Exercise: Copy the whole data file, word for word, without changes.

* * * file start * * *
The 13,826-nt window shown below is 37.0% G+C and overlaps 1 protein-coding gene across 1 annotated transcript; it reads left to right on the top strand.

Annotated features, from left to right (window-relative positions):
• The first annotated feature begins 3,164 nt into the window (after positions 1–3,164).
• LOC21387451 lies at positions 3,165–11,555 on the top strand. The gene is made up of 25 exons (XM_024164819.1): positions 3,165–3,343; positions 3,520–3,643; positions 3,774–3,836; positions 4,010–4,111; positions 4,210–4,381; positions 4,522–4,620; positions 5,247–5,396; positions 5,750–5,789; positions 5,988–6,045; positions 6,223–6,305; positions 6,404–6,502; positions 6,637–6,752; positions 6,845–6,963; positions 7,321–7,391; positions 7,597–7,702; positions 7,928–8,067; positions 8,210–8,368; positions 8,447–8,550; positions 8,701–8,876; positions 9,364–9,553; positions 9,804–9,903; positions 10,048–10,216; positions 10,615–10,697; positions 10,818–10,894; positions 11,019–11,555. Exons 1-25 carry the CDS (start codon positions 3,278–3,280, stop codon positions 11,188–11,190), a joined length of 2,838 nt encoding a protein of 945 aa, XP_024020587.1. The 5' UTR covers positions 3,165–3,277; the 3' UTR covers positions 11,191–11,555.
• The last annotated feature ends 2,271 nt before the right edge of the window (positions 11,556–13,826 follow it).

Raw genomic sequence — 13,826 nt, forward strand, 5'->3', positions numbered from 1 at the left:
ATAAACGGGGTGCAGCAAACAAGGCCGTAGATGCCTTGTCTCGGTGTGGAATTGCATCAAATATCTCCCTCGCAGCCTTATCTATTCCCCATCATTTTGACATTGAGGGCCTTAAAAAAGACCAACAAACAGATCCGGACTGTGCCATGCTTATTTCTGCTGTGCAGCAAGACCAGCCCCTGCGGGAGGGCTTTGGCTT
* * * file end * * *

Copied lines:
The 13,826-nt window shown below is 37.0% G+C and overlaps 1 protein-coding gene across 1 annotated transcript; it reads left to right on the top strand.

Annotated features, from left to right (window-relative positions):
• The first annotated feature begins 3,164 nt into the window (after positions 1–3,164).
• LOC21387451 lies at positions 3,165–11,555 on the top strand. The gene is made up of 25 exons (XM_024164819.1): positions 3,165–3,343; positions 3,520–3,643; positions 3,774–3,836; positions 4,010–4,111; positions 4,210–4,381; positions 4,522–4,620; positions 5,247–5,396; positions 5,750–5,789; positions 5,988–6,045; positions 6,223–6,305; positions 6,404–6,502; positions 6,637–6,752; positions 6,845–6,963; positions 7,321–7,391; positions 7,597–7,702; positions 7,928–8,067; positions 8,210–8,368; positions 8,447–8,550; positions 8,701–8,876; positions 9,364–9,553; positions 9,804–9,903; positions 10,048–10,216; positions 10,615–10,697; positions 10,818–10,894; positions 11,019–11,555. Exons 1-25 carry the CDS (start codon positions 3,278–3,280, stop codon positions 11,188–11,190), a joined length of 2,838 nt encoding a protein of 945 aa, XP_024020587.1. The 5' UTR covers positions 3,165–3,277; the 3' UTR covers positions 11,191–11,555.
• The last annotated feature ends 2,271 nt before the right edge of the window (positions 11,556–13,826 follow it).

Raw genomic sequence — 13,826 nt, forward strand, 5'->3', positions numbered from 1 at the left:
ATAAACGGGGTGCAGCAAACAAGGCCGTAGATGCCTTGTCTCGGTGTGGAATTGCATCAAATATCTCCCTCGCAGCCTTATCTATTCCCCATCATTTTGACATTGAGGGCCTTAAAAAAGACCAACAAACAGATCCGGACTGTGCCATGCTTATTTCTGCTGTGCAGCAAGACCAGCCCCTGCGGGAGGGCTTTGGCTT